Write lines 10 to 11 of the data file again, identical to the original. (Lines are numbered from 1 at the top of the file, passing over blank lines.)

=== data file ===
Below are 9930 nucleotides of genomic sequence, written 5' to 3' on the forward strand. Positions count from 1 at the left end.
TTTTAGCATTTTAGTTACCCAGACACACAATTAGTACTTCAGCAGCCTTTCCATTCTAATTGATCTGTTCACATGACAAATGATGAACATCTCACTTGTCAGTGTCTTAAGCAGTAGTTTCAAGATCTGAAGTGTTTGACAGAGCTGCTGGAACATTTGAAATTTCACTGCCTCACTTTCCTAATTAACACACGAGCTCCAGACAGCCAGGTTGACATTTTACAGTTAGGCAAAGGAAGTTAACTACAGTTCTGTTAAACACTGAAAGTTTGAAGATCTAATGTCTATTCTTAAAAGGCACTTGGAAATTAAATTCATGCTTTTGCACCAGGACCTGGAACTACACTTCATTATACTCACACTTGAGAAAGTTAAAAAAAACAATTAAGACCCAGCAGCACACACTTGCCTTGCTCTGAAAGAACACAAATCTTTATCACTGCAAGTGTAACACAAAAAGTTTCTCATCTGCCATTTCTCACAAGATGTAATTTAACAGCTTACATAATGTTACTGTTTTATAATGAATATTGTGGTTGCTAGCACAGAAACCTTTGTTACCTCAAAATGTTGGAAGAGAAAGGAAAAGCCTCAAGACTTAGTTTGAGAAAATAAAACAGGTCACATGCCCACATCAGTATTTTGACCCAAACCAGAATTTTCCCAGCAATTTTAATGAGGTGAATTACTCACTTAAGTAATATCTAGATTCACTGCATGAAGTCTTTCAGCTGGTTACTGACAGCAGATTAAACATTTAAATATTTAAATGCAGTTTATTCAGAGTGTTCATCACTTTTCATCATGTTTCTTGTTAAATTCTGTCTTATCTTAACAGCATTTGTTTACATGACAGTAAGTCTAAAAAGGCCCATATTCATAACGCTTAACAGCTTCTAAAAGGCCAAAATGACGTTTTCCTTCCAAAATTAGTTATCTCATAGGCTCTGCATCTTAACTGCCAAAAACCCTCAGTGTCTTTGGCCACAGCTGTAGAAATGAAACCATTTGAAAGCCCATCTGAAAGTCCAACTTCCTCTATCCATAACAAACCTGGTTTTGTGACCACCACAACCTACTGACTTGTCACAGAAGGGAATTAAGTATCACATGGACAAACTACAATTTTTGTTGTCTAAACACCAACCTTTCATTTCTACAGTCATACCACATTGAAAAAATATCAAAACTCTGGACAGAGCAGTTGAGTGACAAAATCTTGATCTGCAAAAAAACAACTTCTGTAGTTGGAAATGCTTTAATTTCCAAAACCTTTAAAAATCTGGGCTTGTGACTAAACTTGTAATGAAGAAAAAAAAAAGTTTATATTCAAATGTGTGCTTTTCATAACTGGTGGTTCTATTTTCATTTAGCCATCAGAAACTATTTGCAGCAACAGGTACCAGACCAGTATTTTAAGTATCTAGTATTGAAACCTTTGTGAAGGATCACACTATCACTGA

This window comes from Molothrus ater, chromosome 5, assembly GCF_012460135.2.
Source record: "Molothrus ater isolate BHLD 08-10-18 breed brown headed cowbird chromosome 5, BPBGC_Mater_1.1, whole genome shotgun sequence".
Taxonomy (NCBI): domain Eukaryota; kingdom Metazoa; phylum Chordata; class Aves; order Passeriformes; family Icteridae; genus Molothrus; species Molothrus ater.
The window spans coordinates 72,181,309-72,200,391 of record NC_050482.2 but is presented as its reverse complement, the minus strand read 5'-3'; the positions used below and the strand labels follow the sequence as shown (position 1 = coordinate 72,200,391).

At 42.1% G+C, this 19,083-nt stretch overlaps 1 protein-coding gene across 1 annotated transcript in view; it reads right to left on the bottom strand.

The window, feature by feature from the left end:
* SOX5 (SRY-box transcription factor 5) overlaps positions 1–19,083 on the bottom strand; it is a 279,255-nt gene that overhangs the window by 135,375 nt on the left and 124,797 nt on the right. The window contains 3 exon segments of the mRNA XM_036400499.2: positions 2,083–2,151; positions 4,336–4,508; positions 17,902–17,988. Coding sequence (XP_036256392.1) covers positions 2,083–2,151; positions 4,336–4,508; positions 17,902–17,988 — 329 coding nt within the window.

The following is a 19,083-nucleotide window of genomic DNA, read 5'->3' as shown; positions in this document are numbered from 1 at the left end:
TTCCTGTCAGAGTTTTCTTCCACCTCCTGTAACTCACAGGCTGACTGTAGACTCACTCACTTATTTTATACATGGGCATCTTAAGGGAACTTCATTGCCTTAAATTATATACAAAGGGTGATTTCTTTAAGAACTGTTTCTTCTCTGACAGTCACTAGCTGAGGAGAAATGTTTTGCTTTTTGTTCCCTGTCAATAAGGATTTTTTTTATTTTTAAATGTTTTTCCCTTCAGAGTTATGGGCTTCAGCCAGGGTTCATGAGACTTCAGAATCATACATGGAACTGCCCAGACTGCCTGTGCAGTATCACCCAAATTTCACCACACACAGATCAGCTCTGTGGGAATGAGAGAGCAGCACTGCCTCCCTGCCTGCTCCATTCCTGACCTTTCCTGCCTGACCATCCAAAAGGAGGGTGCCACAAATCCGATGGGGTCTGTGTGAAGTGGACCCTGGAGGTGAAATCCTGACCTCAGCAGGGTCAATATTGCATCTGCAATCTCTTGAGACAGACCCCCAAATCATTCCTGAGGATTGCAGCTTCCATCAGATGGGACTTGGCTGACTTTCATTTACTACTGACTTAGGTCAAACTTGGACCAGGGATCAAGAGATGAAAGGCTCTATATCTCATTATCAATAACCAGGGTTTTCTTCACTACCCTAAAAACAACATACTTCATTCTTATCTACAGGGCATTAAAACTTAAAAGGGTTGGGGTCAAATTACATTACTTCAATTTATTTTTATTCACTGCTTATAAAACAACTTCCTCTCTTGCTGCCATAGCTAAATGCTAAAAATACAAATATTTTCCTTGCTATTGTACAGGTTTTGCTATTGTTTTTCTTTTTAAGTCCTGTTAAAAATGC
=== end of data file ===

The following is a 19,083-nucleotide window of genomic DNA, read 5'->3' as shown; positions in this document are numbered from 1 at the left end:
TTCCTGTCAGAGTTTTCTTCCACCTCCTGTAACTCACAGGCTGACTGTAGACTCACTCACTTATTTTATACATGGGCATCTTAAGGGAACTTCATTGCCTTAAATTATATACAAAGGGTGATTTCTTTAAGAACTGTTTCTTCTCTGACAGTCACTAGCTGAGGAGAAATGTTTTGCTTTTTGTTCCCTGTCAATAAGGATTTTTTTTATTTTTAAATGTTTTTCCCTTCAGAGTTATGGGCTTCAGCCAGGGTTCATGAGACTTCAGAATCATACATGGAACTGCCCAGACTGCCTGTGCAGTATCACCCAAATTTCACCACACACAGATCAGCTCTGTGGGAATGAGAGAGCAGCACTGCCTCCCTGCCTGCTCCATTCCTGACCTTTCCTGCCTGACCATCCAAAAGGAGGGTGCCACAAATCCGATGGGGTCTGTGTGAAGTGGACCCTGGAGGTGAAATCCTGACCTCAGCAGGGTCAATATTGCATCTGCAATCTCTTGAGACAGACCCCCAAATCATTCCTGAGGATTGCAGCTTCCATCAGATGGGACTTGGCTGACTTTCATTTACTACTGACTTAGGTCAAACTTGGACCAGGGATCAAGAGATGAAAGGCTCTATATCTCATTATCAATAACCAGGGTTTTCTTCACTACCCTAAAAACAACATACTTCATTCTTATCTACAGGGCATTAAAACTTAAAAGGGTTGGGGTCAAATTACATTACTTCAATTTATTTTTATTCACTGCTTATAAAACAACTTCCTCTCTTGCTGCCATAGCTAAATGCTAAAAATACAAATATTTTCCTTGCTATTGTACAGGTTTTGCTATTGTTTTTCTTTTTAAGTCCTGTTAAAAATGC